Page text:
ادراکات پدر و مادر از تاثیر لکنت زبان بر روی کودکان پیش دبستانی آنها و خودشان
|کد مقاله||سال انتشار||مقاله انگلیسی||ترجمه فارسی||تعداد کلمات|
|33525||2010||17 صفحه PDF||سفارش دهید||محاسبه نشده|
Publisher : Elsevier - Science Direct (الزویر - ساینس دایرکت)
Journal : Journal of Communication Disorders, Volume 43, Issue 5, September–October 2010, Pages 407–423
Speech-language pathologists (SLPs) are advised to consider the distress of preschoolers and parents along with the social consequences of the child's stuttering when deciding whether to begin or delay treatment. Seventy-seven parents completed a survey that yielded quantitative and qualitative data that reflected their perceptions of the impact of stuttering on their children and themselves. Sixty-nine (89.6%) parents reported between 1 and 13 types of negative impact (modal = 2). The most frequently reported reactions of children were frustration associated with their stuttering, withdrawal, reduced or changed verbal output, making comments about their inability to talk, and avoidances. The most frequently reported peer reaction was teasing (27.3%). Seventy parents (90.9%) reported that they were affected by their child's stuttering. Their most frequently reported reactions were worry/anxiety/concern, uncertainty about what to do, frustration, upset (parent term), self-blame (fear that they had caused the stuttering), taking time to listen, waiting for the child to finish talking, modifying their own speech, and asking the child to modify speech. Findings support calls for SLPs to consider the distress of preschool children and their parents and the social consequences of the children's stuttering when making the decision to begin or delay treatment. Learning outcomes: Readers will be able to describe parents’ perceptions of the impact of stuttering on their children and themselves. In particular, readers will learn about (1) parents’ perceptions of young children's awareness and reactions to their stuttering, (2) parents’ perceptions of the social consequences of stuttering for young children; and (2) the emotional effect of stuttering on parents.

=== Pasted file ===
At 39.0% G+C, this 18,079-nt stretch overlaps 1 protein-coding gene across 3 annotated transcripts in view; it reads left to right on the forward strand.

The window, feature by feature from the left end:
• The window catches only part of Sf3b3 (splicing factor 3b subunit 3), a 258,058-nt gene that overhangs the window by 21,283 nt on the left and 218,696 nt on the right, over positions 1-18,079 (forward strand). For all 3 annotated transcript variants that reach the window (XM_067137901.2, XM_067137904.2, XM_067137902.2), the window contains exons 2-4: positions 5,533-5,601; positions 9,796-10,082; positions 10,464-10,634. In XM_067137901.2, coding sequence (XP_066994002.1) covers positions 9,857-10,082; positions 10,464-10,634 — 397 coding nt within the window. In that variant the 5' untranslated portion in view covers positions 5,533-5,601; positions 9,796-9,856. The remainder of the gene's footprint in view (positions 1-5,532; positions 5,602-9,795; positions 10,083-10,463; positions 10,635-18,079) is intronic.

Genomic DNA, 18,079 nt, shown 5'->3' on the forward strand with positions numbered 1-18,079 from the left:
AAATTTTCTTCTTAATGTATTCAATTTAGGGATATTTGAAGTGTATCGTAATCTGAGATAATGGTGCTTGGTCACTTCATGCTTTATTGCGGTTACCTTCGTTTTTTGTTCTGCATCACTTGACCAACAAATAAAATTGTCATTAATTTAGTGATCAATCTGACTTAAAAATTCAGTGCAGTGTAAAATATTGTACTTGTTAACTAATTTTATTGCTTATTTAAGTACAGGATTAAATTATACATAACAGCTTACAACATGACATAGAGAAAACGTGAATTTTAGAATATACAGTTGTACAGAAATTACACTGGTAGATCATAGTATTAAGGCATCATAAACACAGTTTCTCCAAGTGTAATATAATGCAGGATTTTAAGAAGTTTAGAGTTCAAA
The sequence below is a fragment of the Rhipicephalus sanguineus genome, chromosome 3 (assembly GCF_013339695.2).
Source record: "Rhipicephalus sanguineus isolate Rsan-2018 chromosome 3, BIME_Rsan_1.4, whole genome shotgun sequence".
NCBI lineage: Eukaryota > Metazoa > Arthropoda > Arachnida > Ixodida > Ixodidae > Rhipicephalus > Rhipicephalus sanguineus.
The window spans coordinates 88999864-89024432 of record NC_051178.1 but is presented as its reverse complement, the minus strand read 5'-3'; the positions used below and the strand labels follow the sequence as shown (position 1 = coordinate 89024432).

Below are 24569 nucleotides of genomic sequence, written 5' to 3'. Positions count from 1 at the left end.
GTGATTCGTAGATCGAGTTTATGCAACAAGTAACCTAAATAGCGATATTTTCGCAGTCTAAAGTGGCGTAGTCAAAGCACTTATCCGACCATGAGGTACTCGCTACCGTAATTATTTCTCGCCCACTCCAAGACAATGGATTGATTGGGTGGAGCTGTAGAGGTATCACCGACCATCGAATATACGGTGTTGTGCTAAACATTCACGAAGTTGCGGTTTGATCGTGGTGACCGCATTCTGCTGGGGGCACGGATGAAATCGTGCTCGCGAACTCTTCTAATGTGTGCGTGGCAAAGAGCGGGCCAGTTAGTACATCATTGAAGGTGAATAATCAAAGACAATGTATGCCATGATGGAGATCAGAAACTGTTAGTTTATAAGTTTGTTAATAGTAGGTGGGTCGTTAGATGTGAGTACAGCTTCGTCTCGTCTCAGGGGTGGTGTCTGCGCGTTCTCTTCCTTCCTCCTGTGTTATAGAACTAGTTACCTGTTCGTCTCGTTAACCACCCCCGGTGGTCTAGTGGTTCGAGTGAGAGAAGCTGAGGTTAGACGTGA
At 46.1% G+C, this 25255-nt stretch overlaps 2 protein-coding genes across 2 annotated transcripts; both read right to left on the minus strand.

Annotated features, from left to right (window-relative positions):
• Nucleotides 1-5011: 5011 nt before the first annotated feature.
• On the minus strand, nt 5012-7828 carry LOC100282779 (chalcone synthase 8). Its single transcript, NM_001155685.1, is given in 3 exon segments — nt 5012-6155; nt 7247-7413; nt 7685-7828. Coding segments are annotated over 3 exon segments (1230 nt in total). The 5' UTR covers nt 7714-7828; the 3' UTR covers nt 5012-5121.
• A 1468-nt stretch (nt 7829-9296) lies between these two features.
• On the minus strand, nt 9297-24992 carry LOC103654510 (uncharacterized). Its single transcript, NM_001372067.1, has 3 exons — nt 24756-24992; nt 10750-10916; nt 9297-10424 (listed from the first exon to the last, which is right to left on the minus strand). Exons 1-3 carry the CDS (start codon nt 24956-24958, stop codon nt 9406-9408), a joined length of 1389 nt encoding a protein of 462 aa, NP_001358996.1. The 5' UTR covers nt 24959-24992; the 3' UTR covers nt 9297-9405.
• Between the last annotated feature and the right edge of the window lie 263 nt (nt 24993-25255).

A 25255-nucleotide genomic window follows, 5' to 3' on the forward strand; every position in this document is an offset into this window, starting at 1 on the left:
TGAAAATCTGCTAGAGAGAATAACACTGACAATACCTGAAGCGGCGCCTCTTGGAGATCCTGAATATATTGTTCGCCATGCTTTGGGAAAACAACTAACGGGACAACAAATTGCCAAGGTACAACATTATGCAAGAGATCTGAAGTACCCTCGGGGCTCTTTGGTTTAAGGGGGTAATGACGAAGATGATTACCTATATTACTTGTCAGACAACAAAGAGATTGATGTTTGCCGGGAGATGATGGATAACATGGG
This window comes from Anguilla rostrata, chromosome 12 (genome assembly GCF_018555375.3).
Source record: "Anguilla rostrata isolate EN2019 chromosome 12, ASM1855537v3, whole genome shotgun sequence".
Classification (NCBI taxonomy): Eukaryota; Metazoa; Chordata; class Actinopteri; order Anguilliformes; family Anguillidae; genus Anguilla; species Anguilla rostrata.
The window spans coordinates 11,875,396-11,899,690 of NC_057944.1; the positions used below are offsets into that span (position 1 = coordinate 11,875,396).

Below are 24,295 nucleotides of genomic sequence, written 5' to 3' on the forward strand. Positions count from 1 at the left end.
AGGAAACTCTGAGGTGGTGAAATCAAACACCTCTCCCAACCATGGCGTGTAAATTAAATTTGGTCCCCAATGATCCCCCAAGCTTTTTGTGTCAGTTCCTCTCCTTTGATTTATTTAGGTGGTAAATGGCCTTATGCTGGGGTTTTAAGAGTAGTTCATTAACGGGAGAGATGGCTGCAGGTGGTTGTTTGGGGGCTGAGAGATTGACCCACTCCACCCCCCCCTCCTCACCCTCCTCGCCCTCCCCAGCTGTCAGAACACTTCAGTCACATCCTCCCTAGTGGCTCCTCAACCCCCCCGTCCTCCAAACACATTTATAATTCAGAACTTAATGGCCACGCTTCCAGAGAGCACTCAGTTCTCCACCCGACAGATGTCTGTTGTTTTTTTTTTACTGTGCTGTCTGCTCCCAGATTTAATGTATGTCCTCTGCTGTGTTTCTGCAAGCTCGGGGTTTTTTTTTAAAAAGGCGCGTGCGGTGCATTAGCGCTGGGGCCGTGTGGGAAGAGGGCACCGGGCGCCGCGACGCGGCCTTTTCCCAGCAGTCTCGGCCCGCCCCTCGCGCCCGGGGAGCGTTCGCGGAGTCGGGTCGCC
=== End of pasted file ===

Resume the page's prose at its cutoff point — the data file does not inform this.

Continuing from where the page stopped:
Stuttering starts in the early years of life, typically between ages 2 and 4 years (Yairi & Ambrose, 2005). Because many children will recover from stuttering without treatment, waiting periods are now commonly recommended to allow natural recovery to occur (e.g., see Yairi & Ambrose, 2005). In a review of the literature, Langevin, Packman, and Onslow (2009) noted that recommendations for wait times ranged from 6 months to 1–2 years, and even as long as 3 years. For example, a watchful waiting period of 1 year is typically recommended before implementing the Lidcombe Program (Onslow, Packman, & Harrison, 2003), as research has shown that waiting for 1 year does not jeopardise responsiveness (Packman, Onslow, & Attanasio, 2003). However, although responsiveness to Lidcombe program was not jeopardised in the studies referred to in Packman et al. (2003), this does not mean that the children in those studies were not experiencing negative impacts of stuttering while they were awaiting treatment. If a child is suffering distress, it would not be ethical to defer treatment for 1 year, simply on the grounds that there is no evidence that the child will suffer ill-effects while awaiting treatment. As Packman et al. (2003) state “it is not known whether children who are frustrated by their stuttering, or teased because of it, will suffer any long-term psychological problems if treatment is delayed for some period within the preschool years” (p. 49). Indeed, little is known about the consequences of stuttering for young children who are awaiting treatment with Lidcombe Program or any other treatment approach. When deciding whether to begin or delay treatment, speech-language pathologists (SLPs) have been advised to consider persistence risk factors, such as gender, age at onset of stuttering, time since onset of stuttering, and family history of stuttering (e.g., Yairi & Ambrose, 2005). They have also been advised to consider the child's reactions to stuttering, parent distress, and the social consequences of stuttering (Curlee and Yairi, 1997, Ingham and Cordes, 1998, Packman et al., 2003, PCAFWLC, 2008 and Yairi and Ambrose, 2005). While there is convincing evidence that many preschoolers become aware of their stuttering and react negatively to it, little is known about the social consequences of early stuttering. This is in stark contrast to the larger body of knowledge that shows that school-age children (who in the reviewed studies ranged from 8 to 18 years of age) are perceived negatively (Langevin, 2009, Langevin and Hagler, 2004 and Langevin et al., 2009a), teased (Blood and Blood, 2004, Blood and Blood, 2007, Hugh-Jones and Smith, 1999 and Langevin et al., 1998), less accepted socially, less likely to be perceived as leaders, and more likely to be categorized as “bully-victims” than are non-stuttering children (Davis, Howell, & Cooke, 2002). In addition, very little is known about the impact of early stuttering on parents. 1.1. Awareness of and reactions to stuttering in young children Existing research suggests that many young children become aware of their stuttering and react negatively to it. Research using parent report has consistently shown that many young children indicate either directly (e.g., saying “I can’t talk”) or indirectly (e.g., crying when they are not able to talk) that they are aware of their stuttering and that it is affecting them negatively. In a 1960 review of clinical records, Bloodstein (Bloodstein & Bernstein Ratner, 2008) found that at age 3 years about half of the children were reported to exhibit behaviours such as “hitting themselves on the mouth, crying, laughing, looking down and blushing, placing their hands in front of their face, hitting the wall with their hands, or saying ‘I can’t talk,’ ‘Why can’t I talk?’ ‘Help me talk.”’ (Bloodstein & Bernstein Ratner, p. 34). In a survey of 121 parents of preschool children who stutter, Onslow, Harrison, and Jones (1993; reported in Packman et al., 2003) found that 30% of parents indicated that their children were aware of their stuttering and were reacting negatively to it, in some cases immediately after onset. Indeed, Yairi (1983) reported that 18% of parents perceived that their 2- and 3-year-old children became aware of their stuttering close to the time of onset. Recently Boey et al. (2009) used parents’ reports of remarks made by the child (e.g., “I can’t talk”) or “unambiguous non-verbal reactions” (p. 338) (e.g., sighing) to investigate awareness of and reaction to stuttering in children age 2–7 years. Using an interview protocol, data were gathered from parents of 1122 children. Parents first were asked how their child reacted to speech difficulties, whether they thought their child was aware of the problem (response options were yes/no/doubt/or unknown), and how they knew that the child was aware. Then parents were asked about specific reactions (e.g., whether the child stopped talking during a moment of stuttering, or if the child asked for help). Boey et al. found that 75.1% of the children were reported to exhibit stuttering-associated reactions, with 42% of children exhibiting two types of reactions, and 36.5% exhibiting 3 types of reactions. Awareness increased with age from 56.7% in 2-year-olds to 89.7% in 7-year-olds. Parents most frequently reported that children made remarks about their speech, asked for help, and showed awareness through their attitude or posture, became cross or sad, cried about their speech, ceased to talk, or left the situation. Experimental studies of awareness of stuttering in young children conducted by Ambrose and Yairi (1994) (with children aged 2–6 years) and Yairi and Ambrose (2005) (with children aged 23–56 months at the initial visit) used a paradigm in which children were asked to point to the puppet who talked like they talked. Awareness of stuttering was inferred if the child pointed to the puppet who stuttered; conversely awareness of fluency was inferred if the child pointed to the fluent puppet. Yairi and Ambrose (2005) indicated that 15% of the children who stuttered in the 1994 study indicated possible awareness of stuttering, whereas approximately 10% of the children in the follow-up study gave indications of awareness in the initial visit that occurred within 12 months of the onset of stuttering. However, Yairi and Ambrose (2005) found that when children were tested at 5 additional visits over a 3-year period, there appeared to be a growing awareness of stuttering between 4 and 5 years of age. Using an earlier version of the KiddyCat (Vanryckeghem & Brutten, 2007), a self-report measure of communication attitudes, Vanryckeghem, Brutten, and Hernandez (2005) investigated speech-associated attitudes of children (aged 3 years 2 months to 6 years 3 months) who do and do not stutter. As would be expected, scores of children who stutter were significantly higher than those of the non-stuttering children, meaning that the attitudes of the children who stutter were more negative than their non-stuttering peers. Finally, in a qualitative study of the communicative conceptions of a group of boys who do and do not stutter (aged 5 years 10 months to 8 years 10 months), Bajaj, Hodson, and Westby (2005) found that children who stuttered described themselves as “good talkers” less frequently than their fluent peers. 1.2. Social consequences of and peer reactions to stuttering in the early years There is indirect evidence that young children are aware that stuttered speech is different from fluent speech and that they evaluate stuttered speech negatively. In an experimental study using a puppet paradigm similar to that used in Ambrose and Yairi (1994) and Yairi and Ambrose (2005), Ezrati-Vinacour, Platzky, and Yairi (2001) investigated awareness of stuttering in normally fluent children (aged 3.0–7.11 years). Children were asked to indicate if the puppet who “stuttered” and the fluent puppet talked in the same way and if the stuttered speech was good or not good talking. Children also were asked to indicate with which puppet they would like to play. Results showed that normally fluent children as young as 3 years recognized stuttered speech and that recognition increased with age. Similarly, children as young as age 3 evaluated stuttered speech negatively and negative evaluation increased sharply at age 4. Almost half (46.7%) of the 3-year-old children chose the fluent puppet for a friend. This rose to 68.8% at 4 years and 87.5% at 5 years old. Limited existing research suggests that preschoolers experience social consequences of stuttering. Parents have reported that peers mimic the stuttering and tease and pick on their children (Onslow, Attanasio, & Harrison, 2003). In an early observational study of interactions between preschoolers who stutter (aged 2 years 3 months to 6 years 4 months) and their parents and peers (aged 3 years 8 months to 7 years 6 months) in the laboratory, Meyers (1990) found that peers used more negative than positive statements in conversation with the preschoolers who stuttered than did parents. More recently, in direct observations of four preschoolers who stutter (aged 3 years 2 months to 4 years 2 months) in free play on the preschool playground, Langevin, Packman, et al. (2009) found that three of the four children experienced negative peer reactions to their stuttering. Peers were judged to react to stuttered utterances with confusion, or they ignored, walked away from, or mocked the child who stuttered. Stuttering also was noted to interfere with the ability to lead peers in play, participate in sociodramatic play (pretend play with peers), and resolve conflicts. Further, for one child, direct observations of peer responses to the child's stuttering were consistent with the parent's report of peer responses. However, not all parents were aware of the difficulties that their children were experiencing in play. 1.3. Impact of stuttering on parents Knowledge about the impact of stuttering on parents and families has been limited by the lack of empirical investigation. In particular, very little is known about how parents feel about their child's stuttering, or its impact on the parent-child relationship. As Yairi and Ambrose (2005) stated, “…the continuous influence of stuttering… on the child's family has largely been overlooked by investigators. Perhaps for this reason, the counselling has typically centred on what parents can do to help their child, not on the crisis created for the family by the presence of a child who stutters.” (p. 398). 1.4. The current study Existing research elucidates many ways in which young children react emotionally to their stuttering; however, less is known about how stuttering affects their play and the ways in which peers respond to stuttering. Much less is known about the ways in which stuttering affects parents. The purpose of this study, then, was to investigate the extent and nature of impact of stuttering on preschoolers (aged 3–6 years in this study) and their parents. A survey, TheImpact of Stuttering on Preschool Children and Parents (ISPP), was developed specifically for this study. It contains closed and open-ended questions that afforded collection of quantitative data (i.e., frequency of different types of impacts of stuttering on children and parents) and qualitative data (i.e., in-depth information about the ways in which stuttering impacts children and parents).